I’ve spent most of the day today listening to conversations about Epic myChart. As I’ve learned more, it’s become very clear that myChart is a good set of tools. But I have to suppress my urge to correct people every time they call it a Personal Health Record. It’s not. Why? Well, let’s start with a definition. One of the best definitions of a Personal Health Record (and one of the most widely accepted and authoritative) that I’ve seen comes from HIMSS (Healthcare Information and Management Systems Society). They define a PHR as being:
“Universally accessible and layperson comprehensible, used as a lifelong tool for managing relevant health information… Owned, managed and shared by the individual or his or her legal proxy(s), [allowing patients or proxies to] receive data from all constituents that participate in the individual’s healthcare…, enter their own data, and designate read-only access to the ePHR.”
If we break that definition apart, there are arguably four key components to this definition:
- Accessible and understandable
- Shareable, portable and lifelong
- Comprehensive (contains all relavent data)
- Owned and managed by the patient
Now myChart has done a reasonable (but not ideal) job with the first component. Presenting a patient’s medical information in an online format in an easy to navigate tool, using patient friendly terminology is a huge step forward; especially for an industry that’s known for its cryptic “medicalese” language and unwillingness to provide patients with access to information. I’ll post again soon about what I think is needed in order to make more meaningful strides towards truly understandable medical information. For now, I’m willing to concede that myChart meets this criteria.
On to the second point. This one is a little more dicey for several reasons. The myChart tools do allow patients to share their information with others, but for all intents and purposes, you either share it all, or you don’t. That may seem like a minor issue, but here’s a functional example of the problems that this creates. In many states, children between the ages of 13 and 18 have a right to receive particular types of medical care without parental permission (e.g. birth control, treatment of STD’s, and some behavioral health issues). Because myChart sharing is “all-or-nothing”, we’re expecting to have to completely turn off access to myChart for patients in this age range, since there is no way to only share “non-protected” information with parents. In addition, because the myChart web tools are “tethered” to the Epic EMR, the information in myChart isn’t really portable. I can’t really bring it with me to another healthcare system that isn’t using Epic. This also limits the “lifelong” nature of the tool. I’ll be generous and give them half-credit.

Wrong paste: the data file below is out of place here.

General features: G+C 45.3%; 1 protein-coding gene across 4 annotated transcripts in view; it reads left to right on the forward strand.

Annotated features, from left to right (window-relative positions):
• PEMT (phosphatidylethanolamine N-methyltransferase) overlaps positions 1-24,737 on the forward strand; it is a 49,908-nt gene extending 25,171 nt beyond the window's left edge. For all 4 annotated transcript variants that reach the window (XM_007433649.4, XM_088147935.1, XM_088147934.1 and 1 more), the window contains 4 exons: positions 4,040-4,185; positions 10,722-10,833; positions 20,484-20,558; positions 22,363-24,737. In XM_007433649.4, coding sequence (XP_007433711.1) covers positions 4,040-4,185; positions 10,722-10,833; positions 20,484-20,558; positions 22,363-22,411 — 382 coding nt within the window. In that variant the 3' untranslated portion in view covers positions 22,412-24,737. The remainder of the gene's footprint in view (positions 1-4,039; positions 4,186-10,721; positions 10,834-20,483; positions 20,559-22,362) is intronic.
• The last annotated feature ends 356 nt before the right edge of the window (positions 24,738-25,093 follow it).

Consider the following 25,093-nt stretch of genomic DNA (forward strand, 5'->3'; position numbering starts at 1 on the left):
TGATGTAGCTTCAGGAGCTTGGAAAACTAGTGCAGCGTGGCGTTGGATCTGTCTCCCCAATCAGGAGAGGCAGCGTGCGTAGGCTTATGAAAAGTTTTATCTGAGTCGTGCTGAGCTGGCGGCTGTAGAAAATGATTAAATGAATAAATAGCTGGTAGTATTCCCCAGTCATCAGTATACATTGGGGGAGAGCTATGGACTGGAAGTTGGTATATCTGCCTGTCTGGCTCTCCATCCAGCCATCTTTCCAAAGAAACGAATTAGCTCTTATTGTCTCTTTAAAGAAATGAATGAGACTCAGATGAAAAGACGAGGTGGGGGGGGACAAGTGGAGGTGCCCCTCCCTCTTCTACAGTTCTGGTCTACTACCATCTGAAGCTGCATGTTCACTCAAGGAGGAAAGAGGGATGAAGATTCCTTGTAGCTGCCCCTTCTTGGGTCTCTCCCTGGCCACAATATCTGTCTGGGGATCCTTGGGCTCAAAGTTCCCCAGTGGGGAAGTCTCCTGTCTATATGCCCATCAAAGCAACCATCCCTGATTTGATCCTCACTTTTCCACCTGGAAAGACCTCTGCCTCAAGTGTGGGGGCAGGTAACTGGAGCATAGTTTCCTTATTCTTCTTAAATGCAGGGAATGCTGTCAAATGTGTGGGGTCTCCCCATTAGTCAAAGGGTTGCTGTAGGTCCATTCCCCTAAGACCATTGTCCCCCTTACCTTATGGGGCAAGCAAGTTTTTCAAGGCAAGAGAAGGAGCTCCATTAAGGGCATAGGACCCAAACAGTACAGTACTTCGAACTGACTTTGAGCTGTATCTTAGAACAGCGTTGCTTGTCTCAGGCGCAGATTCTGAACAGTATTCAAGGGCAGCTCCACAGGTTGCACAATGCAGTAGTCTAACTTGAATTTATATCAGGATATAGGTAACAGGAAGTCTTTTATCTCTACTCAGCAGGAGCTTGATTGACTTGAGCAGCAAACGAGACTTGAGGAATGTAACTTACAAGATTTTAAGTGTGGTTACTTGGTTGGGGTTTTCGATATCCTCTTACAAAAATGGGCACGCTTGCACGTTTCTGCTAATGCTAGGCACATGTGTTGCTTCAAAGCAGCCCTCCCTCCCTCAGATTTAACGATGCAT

Considering the third point, comprehensiveness, Epic seems to have made some good initial progress around this with their Lucy and myChart Central solutions. This allows information from other Epic systems to be seen within myChart, but most of the “Care Everywhere” functionality is provider-centric. It gives providers a reasonable way to see electronic data from outside of Epic, but I have yet to see a good way for patients to consolidate their medical information from multiple healthcare systems in a single place. Unless you’re part of an HMO like Kaiser (and you don’t ever travel or get emergency care), there’s a very high likelihood that you are getting care from multiple helathcare systems. Until all that information can come together in one place, I think that half-credit on this is generous as well.
In regards to the final point, owned and managed by the patient, this is where myChart really starts to fall down as a PHR. Patients are extremely limited in their ability to enter their own information into myChart. Patients can submit information to their provider for review, but only the provider is able to actually add information. For example, if I started taking a non-prescription medication (e.g. aspirin, herbals, prilosec, antihistamines, etc), I could send my provider a note that tells them that I’ve started takign that med, but if they forget to add it to the chart, or decided not to, I have no ability to enter it into myChart myself. This is another place where the functionality from “Lucy” is helping them to move forward, but myChart is still a far cry from patient owned and managed. Under the best of circumstances, this is another half-credit area, and it’s probably closer to a “zero”.
If each of these criteria are weighted evenly, myChart would score just above a 60% as a PHR. Now make no mistake, I’m impressed with the work that Epic has done. Its created a nice set of tools to begin the process of modernizing the patient experience. It allows patients to schedule clinic appointments and send secure messages to their providers, request renewals of your prescriptions and pay medical bills. It also gives you a limited “patient friendly” view into your medical record. That’s pretty neat, but it’s not a Personal Health Record (PHR). It is a small window that allows patients a controlled and restricted view into information that is controlled and used by providers. It’s a Patient Chart View. By calling it something that it is not, we risk lowering the bar on one of the most important patient enagement tools available – a true Personal Health Record.